Most of us are born with two ureters, one from each kidney to drain the urine into the bladder. Yet what if the portion of the ureter closest to the bladder becomes enlarged because the ureter opening is very tiny and obstructs urine outflow? That is the case for people with a ureterocele. Luckily, medicine has given urologists a range of diagnostic tests and surgical techniques to deal with this abnormality. So read below to see how your urologist might correct this condition.
What happens under normal conditions?
Within the urinary tract, the kidneys filter and remove waste and water from the blood to produce urine. The urine travels from the kidneys down narrow tubes called the ureters, where it is then stored in the bladder. Normally, the attachment between the ureters and the bladder is a one-way flap valve that allows unimpeded urinary flow into the bladder but prevents urine from flowing backward (when urine flows backwards from the bladder it is called vesicoureteral reflux) into the kidneys. Approximately one out of 125 people may have two ureters draining a single kidney. One ureter drains the upper part of the kidney and the second ureter drains the lower portion. This "duplicated collecting system" is not a problem as long as each ureter enters the bladder normally. When the bladder empties, urine flows out of the body through the urethra, a tube at the bottom of the bladder. The opening of the urethra is at the end of the penis in boys and in front of the vagina in girls.
What is a ureterocele?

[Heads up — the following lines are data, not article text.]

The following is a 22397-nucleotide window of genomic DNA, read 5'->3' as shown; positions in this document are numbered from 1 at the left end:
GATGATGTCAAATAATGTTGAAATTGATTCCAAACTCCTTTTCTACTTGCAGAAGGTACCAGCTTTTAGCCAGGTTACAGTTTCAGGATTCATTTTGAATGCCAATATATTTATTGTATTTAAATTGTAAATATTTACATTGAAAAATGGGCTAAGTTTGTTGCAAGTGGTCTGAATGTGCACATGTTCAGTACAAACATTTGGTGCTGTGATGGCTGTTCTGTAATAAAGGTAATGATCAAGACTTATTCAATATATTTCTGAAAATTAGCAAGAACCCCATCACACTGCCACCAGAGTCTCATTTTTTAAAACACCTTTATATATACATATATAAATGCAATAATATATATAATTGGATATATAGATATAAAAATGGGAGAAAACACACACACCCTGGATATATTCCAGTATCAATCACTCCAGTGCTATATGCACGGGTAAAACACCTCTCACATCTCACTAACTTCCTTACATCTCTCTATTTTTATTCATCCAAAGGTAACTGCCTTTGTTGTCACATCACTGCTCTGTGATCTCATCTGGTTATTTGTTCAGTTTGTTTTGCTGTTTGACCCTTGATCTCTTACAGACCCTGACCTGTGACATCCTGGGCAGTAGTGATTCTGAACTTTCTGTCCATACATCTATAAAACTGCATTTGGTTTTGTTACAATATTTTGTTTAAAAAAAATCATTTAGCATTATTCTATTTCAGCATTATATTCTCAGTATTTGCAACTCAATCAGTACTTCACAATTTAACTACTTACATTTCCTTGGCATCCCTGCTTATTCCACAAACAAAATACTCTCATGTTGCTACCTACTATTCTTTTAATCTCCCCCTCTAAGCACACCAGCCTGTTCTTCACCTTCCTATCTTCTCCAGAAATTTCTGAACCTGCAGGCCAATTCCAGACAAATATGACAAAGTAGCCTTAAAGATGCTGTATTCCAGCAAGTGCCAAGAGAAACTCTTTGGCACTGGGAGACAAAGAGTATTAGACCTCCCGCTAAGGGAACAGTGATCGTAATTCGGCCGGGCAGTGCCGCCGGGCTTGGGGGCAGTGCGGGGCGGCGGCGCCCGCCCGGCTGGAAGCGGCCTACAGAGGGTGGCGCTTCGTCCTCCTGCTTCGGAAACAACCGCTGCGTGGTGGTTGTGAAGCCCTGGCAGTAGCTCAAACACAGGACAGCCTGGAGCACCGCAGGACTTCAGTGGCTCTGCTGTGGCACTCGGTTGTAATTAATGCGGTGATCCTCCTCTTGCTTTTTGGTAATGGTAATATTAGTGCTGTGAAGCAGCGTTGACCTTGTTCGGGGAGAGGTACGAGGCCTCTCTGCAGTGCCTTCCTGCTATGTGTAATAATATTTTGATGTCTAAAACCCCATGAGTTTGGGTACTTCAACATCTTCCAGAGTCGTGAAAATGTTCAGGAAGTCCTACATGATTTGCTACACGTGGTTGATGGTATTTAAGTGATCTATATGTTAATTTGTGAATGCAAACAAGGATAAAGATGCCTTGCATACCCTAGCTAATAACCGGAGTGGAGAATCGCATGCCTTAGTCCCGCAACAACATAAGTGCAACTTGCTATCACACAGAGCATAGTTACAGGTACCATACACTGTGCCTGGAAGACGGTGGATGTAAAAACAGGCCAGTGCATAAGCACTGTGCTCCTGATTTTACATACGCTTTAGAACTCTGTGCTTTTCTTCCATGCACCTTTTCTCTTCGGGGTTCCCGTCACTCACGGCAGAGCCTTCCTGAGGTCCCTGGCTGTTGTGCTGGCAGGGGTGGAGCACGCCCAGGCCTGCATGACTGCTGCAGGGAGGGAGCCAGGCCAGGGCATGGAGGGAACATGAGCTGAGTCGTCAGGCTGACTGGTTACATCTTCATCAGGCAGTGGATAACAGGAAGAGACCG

A ureterocele is a birth defect that affects the kidney, ureter and bladder. When a person has a ureterocele, the portion of the ureter closest to the bladder swells up like a balloon because the ureteral opening is very tiny and obstructs urine outflow. As the urine flow is obstructed, urine backs up in the ureter. Approximately 1 in 500 to 1 in 4,000 individuals are affected by this condition. In 90 percent of girls the ureterocele occurs in the upper half of a duplicated urinary tract (two ureters draining from one kidney). Approximately half of boys have a duplicated urinary tract and half have a single system. Ureterocele may be "ectopic" when a portion protrudes through the bladder outlet into the urethra, or "orthotopic" when they remain entirely within the bladder. In 5 to 10 percent of cases there is an ureterocele on both sides (bilateral). The majority of ureteroceles are diagnosed in children less than two years of age, although occasionally older children or adults are found to have an ureterocele.
What are some complications of a ureterocele?
This condition often predisposes an individual to a kidney infection. Vesicoureteral reflux is also common, particularly in individuals with a duplication of the urinary tract, because the ureterocele distorts the normal one-way valve attachment between the ureter and bladder. In addition, reflux into the opposite kidney is common for similar reasons. In rare cases, an ureterocele may prevent the passage of kidney stones. Also, the ureterocele may be so large that it completely obstructs the flow of urine from the bladder into the urethra. Occasionally, in girls, the ureterocele may sink and protrude all the way out from the opening of the urethra.